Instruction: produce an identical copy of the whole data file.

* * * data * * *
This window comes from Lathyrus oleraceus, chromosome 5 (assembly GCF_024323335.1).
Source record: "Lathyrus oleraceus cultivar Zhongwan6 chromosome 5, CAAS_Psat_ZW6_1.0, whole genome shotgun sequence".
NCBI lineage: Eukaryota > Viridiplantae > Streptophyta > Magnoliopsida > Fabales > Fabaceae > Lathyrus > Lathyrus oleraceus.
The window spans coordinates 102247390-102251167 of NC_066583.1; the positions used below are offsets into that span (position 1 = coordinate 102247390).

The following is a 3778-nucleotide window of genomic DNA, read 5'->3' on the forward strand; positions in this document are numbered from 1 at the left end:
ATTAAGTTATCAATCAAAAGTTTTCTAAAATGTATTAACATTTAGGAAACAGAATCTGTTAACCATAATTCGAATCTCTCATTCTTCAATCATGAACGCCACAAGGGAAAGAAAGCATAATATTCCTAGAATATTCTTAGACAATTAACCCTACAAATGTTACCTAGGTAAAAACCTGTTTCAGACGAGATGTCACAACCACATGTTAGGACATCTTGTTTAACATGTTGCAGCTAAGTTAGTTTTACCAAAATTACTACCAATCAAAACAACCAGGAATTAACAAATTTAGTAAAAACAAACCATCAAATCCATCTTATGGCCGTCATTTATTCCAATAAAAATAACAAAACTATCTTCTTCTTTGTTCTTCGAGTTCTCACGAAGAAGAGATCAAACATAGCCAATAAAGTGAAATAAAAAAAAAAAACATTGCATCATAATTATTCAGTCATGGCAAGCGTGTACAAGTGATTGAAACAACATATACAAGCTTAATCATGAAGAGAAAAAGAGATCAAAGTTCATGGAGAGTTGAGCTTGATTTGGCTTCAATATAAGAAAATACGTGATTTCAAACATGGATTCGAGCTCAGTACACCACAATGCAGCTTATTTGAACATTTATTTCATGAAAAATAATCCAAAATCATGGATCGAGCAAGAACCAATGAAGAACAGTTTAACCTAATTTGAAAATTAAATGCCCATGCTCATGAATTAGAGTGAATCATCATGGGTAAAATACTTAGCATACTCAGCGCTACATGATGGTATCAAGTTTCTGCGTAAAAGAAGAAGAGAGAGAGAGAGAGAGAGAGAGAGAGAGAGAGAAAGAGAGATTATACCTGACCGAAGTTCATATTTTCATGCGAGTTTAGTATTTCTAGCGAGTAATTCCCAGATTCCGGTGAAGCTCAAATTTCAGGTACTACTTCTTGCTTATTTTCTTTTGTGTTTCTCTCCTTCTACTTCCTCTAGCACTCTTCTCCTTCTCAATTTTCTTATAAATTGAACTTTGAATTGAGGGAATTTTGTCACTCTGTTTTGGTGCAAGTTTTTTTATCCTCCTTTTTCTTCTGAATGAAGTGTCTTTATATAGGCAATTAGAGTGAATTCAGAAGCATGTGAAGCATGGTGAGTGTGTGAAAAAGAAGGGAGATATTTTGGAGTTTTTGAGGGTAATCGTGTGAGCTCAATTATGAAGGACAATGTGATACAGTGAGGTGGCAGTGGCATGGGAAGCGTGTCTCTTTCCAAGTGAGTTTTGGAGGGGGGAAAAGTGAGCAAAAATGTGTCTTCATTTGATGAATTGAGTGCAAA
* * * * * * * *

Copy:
This window comes from Lathyrus oleraceus, chromosome 5 (assembly GCF_024323335.1).
Source record: "Lathyrus oleraceus cultivar Zhongwan6 chromosome 5, CAAS_Psat_ZW6_1.0, whole genome shotgun sequence".
NCBI lineage: Eukaryota > Viridiplantae > Streptophyta > Magnoliopsida > Fabales > Fabaceae > Lathyrus > Lathyrus oleraceus.
The window spans coordinates 102247390-102251167 of NC_066583.1; the positions used below are offsets into that span (position 1 = coordinate 102247390).

The following is a 3778-nucleotide window of genomic DNA, read 5'->3' on the forward strand; positions in this document are numbered from 1 at the left end:
ATTAAGTTATCAATCAAAAGTTTTCTAAAATGTATTAACATTTAGGAAACAGAATCTGTTAACCATAATTCGAATCTCTCATTCTTCAATCATGAACGCCACAAGGGAAAGAAAGCATAATATTCCTAGAATATTCTTAGACAATTAACCCTACAAATGTTACCTAGGTAAAAACCTGTTTCAGACGAGATGTCACAACCACATGTTAGGACATCTTGTTTAACATGTTGCAGCTAAGTTAGTTTTACCAAAATTACTACCAATCAAAACAACCAGGAATTAACAAATTTAGTAAAAACAAACCATCAAATCCATCTTATGGCCGTCATTTATTCCAATAAAAATAACAAAACTATCTTCTTCTTTGTTCTTCGAGTTCTCACGAAGAAGAGATCAAACATAGCCAATAAAGTGAAATAAAAAAAAAAAACATTGCATCATAATTATTCAGTCATGGCAAGCGTGTACAAGTGATTGAAACAACATATACAAGCTTAATCATGAAGAGAAAAAGAGATCAAAGTTCATGGAGAGTTGAGCTTGATTTGGCTTCAATATAAGAAAATACGTGATTTCAAACATGGATTCGAGCTCAGTACACCACAATGCAGCTTATTTGAACATTTATTTCATGAAAAATAATCCAAAATCATGGATCGAGCAAGAACCAATGAAGAACAGTTTAACCTAATTTGAAAATTAAATGCCCATGCTCATGAATTAGAGTGAATCATCATGGGTAAAATACTTAGCATACTCAGCGCTACATGATGGTATCAAGTTTCTGCGTAAAAGAAGAAGAGAGAGAGAGAGAGAGAGAGAGAGAGAGAGAGAAAGAGAGATTATACCTGACCGAAGTTCATATTTTCATGCGAGTTTAGTATTTCTAGCGAGTAATTCCCAGATTCCGGTGAAGCTCAAATTTCAGGTACTACTTCTTGCTTATTTTCTTTTGTGTTTCTCTCCTTCTACTTCCTCTAGCACTCTTCTCCTTCTCAATTTTCTTATAAATTGAACTTTGAATTGAGGGAATTTTGTCACTCTGTTTTGGTGCAAGTTTTTTTATCCTCCTTTTTCTTCTGAATGAAGTGTCTTTATATAGGCAATTAGAGTGAATTCAGAAGCATGTGAAGCATGGTGAGTGTGTGAAAAAGAAGGGAGATATTTTGGAGTTTTTGAGGGTAATCGTGTGAGCTCAATTATGAAGGACAATGTGATACAGTGAGGTGGCAGTGGCATGGGAAGCGTGTCTCTTTCCAAGTGAGTTTTGGAGGGGGGAAAAGTGAGCAAAAATGTGTCTTCATTTGATGAATTGAGTGCAAA